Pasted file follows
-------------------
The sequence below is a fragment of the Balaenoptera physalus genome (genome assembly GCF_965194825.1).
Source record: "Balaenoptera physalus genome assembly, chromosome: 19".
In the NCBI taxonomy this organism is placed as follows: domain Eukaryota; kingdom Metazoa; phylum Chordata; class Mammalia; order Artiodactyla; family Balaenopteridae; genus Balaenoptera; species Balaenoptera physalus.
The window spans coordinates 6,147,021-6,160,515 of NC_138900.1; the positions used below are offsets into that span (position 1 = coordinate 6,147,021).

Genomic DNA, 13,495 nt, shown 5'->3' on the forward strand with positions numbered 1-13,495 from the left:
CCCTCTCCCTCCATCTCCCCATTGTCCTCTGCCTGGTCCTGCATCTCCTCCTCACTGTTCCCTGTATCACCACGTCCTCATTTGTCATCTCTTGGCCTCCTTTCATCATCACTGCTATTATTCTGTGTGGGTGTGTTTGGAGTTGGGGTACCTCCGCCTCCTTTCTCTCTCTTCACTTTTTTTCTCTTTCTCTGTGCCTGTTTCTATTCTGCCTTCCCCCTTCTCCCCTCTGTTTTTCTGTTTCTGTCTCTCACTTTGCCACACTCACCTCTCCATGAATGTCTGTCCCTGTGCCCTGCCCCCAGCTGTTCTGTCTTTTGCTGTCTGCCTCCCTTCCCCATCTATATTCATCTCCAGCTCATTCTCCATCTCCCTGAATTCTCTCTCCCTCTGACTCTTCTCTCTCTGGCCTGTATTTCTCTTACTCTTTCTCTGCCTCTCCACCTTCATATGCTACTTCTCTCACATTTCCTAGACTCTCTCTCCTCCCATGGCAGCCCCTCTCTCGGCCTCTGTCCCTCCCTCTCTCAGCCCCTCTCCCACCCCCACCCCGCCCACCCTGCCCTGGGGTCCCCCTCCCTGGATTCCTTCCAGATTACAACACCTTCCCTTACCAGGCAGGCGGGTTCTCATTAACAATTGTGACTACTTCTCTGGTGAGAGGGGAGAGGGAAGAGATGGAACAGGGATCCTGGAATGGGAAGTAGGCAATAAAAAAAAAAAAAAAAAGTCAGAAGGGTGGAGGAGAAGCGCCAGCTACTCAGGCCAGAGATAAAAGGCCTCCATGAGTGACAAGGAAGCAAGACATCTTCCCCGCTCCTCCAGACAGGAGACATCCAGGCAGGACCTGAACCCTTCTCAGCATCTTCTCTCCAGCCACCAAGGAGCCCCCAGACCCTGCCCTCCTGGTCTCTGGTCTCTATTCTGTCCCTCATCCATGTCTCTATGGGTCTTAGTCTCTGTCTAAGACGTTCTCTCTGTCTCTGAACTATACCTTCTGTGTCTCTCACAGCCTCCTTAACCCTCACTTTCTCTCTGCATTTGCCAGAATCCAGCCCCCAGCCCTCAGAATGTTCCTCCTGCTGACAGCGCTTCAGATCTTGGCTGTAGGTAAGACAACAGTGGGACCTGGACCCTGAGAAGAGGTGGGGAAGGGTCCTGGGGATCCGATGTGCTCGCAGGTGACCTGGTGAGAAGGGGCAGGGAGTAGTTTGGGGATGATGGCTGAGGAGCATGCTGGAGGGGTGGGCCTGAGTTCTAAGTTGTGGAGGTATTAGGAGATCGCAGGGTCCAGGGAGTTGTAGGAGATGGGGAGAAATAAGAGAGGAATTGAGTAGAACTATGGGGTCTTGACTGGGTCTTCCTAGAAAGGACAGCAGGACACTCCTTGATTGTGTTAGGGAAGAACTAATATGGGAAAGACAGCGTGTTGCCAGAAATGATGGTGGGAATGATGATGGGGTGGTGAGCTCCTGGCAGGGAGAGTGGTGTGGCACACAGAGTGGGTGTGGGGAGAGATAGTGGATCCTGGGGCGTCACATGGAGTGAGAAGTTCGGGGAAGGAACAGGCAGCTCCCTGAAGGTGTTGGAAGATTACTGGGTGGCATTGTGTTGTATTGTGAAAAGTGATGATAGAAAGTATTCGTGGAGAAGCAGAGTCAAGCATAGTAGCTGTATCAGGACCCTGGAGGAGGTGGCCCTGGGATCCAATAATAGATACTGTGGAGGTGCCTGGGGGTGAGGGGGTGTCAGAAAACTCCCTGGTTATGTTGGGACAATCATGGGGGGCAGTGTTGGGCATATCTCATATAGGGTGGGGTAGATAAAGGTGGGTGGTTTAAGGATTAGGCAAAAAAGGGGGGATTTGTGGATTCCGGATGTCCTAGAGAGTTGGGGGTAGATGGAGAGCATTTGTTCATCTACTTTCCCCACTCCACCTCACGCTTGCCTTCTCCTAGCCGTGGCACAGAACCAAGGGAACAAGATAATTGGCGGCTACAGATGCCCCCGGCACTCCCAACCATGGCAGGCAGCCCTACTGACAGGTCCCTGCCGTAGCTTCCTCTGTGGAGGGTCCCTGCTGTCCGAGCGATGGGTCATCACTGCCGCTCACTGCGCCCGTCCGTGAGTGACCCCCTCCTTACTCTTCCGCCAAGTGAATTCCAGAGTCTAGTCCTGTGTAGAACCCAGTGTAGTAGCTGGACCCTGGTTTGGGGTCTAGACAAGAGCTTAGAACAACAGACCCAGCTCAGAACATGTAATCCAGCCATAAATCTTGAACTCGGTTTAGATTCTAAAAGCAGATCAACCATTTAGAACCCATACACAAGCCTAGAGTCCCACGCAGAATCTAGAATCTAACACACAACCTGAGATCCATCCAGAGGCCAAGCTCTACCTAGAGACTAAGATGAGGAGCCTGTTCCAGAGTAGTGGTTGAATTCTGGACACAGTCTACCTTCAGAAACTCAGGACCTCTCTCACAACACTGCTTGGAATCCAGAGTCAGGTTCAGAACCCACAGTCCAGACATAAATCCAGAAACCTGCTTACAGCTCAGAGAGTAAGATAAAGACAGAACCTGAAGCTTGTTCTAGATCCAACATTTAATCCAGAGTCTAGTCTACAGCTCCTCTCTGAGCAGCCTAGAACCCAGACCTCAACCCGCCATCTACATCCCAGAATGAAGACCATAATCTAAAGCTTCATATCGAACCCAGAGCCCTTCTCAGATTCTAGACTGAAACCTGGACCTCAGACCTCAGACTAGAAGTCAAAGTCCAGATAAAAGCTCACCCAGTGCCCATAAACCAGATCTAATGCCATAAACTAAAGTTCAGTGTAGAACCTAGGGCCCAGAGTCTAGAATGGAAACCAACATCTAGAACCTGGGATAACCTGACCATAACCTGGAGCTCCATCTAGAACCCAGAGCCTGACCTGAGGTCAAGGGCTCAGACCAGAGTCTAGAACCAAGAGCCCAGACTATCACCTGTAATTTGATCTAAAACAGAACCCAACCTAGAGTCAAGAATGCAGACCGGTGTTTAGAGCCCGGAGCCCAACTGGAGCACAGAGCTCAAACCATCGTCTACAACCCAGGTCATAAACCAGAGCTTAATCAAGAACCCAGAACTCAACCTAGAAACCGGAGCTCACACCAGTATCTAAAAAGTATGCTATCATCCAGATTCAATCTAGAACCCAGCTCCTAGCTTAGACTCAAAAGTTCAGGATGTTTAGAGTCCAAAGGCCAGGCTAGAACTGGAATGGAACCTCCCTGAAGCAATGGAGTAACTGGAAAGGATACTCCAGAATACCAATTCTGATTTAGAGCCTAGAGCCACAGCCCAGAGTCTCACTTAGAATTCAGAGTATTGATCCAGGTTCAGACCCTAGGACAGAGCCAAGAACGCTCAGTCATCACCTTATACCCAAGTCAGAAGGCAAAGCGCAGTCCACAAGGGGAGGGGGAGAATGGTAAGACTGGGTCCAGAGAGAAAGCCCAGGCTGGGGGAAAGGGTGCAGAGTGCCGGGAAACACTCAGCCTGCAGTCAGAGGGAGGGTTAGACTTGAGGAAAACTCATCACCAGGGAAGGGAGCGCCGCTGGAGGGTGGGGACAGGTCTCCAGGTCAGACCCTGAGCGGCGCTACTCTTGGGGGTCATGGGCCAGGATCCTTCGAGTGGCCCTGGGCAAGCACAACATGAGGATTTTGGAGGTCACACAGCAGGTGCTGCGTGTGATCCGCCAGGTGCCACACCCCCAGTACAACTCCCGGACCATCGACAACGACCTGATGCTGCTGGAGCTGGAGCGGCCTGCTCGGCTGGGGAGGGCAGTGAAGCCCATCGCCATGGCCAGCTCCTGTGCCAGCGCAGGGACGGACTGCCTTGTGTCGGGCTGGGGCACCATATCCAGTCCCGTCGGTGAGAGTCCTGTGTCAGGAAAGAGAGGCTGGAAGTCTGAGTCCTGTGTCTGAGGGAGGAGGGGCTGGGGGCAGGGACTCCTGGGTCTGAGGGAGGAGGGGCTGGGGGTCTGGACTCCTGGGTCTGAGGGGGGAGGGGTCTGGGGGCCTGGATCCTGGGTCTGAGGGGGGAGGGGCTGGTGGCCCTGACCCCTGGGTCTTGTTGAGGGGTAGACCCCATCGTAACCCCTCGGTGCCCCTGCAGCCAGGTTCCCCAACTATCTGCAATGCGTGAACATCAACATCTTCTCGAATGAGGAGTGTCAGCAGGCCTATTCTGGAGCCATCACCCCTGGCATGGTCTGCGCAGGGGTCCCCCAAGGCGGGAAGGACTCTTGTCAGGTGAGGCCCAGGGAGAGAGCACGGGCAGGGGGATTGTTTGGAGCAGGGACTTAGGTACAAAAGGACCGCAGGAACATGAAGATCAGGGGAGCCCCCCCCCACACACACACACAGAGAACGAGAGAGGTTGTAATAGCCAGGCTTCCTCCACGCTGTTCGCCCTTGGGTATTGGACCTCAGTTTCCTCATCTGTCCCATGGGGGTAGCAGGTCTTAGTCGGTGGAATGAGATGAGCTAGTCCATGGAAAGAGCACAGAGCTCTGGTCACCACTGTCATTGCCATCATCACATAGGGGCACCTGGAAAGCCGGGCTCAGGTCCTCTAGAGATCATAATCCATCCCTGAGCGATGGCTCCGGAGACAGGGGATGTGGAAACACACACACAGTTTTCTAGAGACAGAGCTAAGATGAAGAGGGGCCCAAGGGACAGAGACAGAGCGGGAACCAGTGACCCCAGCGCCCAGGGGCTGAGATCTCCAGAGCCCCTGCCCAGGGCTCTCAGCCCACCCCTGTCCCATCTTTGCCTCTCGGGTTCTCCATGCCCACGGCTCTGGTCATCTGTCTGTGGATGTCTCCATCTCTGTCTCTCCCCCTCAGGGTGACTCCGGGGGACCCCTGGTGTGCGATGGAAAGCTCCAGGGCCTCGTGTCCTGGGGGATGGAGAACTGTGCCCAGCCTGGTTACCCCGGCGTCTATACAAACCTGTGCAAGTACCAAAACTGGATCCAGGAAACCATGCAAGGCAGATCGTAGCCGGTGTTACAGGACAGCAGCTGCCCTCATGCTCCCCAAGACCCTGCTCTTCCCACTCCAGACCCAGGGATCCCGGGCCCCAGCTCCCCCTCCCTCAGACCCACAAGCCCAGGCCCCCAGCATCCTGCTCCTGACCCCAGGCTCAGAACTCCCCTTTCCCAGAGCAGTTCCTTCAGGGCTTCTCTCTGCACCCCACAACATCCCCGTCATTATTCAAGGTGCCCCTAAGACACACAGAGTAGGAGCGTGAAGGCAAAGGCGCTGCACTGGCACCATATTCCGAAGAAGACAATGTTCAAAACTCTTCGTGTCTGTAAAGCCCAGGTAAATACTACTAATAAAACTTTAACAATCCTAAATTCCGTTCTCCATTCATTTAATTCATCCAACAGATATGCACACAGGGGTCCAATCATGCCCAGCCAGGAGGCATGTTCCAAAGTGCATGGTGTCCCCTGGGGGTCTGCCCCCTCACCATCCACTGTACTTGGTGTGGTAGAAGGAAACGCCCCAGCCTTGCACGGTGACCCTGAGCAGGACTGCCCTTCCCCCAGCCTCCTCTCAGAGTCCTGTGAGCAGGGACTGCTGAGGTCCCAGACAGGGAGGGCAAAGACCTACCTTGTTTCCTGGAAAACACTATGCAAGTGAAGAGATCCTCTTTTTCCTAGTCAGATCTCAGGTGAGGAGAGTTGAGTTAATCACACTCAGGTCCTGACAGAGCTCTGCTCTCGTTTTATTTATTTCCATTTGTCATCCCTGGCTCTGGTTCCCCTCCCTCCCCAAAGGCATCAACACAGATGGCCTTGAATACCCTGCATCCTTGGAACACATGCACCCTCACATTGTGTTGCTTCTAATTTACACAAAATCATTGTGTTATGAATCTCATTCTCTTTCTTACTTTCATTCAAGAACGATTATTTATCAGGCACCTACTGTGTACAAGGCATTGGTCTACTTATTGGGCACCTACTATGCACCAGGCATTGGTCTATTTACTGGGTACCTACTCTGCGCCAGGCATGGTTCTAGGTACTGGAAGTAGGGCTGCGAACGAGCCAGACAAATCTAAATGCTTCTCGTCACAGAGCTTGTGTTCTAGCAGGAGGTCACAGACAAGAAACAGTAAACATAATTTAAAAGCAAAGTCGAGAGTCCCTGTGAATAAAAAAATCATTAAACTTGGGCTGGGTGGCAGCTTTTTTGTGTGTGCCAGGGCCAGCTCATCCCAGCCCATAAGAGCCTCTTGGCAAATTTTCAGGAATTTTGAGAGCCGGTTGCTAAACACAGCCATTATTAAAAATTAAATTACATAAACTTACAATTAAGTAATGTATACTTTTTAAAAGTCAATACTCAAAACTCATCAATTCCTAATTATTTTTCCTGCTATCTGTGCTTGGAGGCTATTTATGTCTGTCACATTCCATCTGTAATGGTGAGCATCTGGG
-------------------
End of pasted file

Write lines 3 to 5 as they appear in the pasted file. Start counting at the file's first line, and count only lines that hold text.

In the NCBI taxonomy this organism is placed as follows: domain Eukaryota; kingdom Metazoa; phylum Chordata; class Mammalia; order Artiodactyla; family Balaenopteridae; genus Balaenoptera; species Balaenoptera physalus.
The window spans coordinates 6,147,021-6,160,515 of NC_138900.1; the positions used below are offsets into that span (position 1 = coordinate 6,147,021).

Genomic DNA, 13,495 nt, shown 5'->3' on the forward strand with positions numbered 1-13,495 from the left: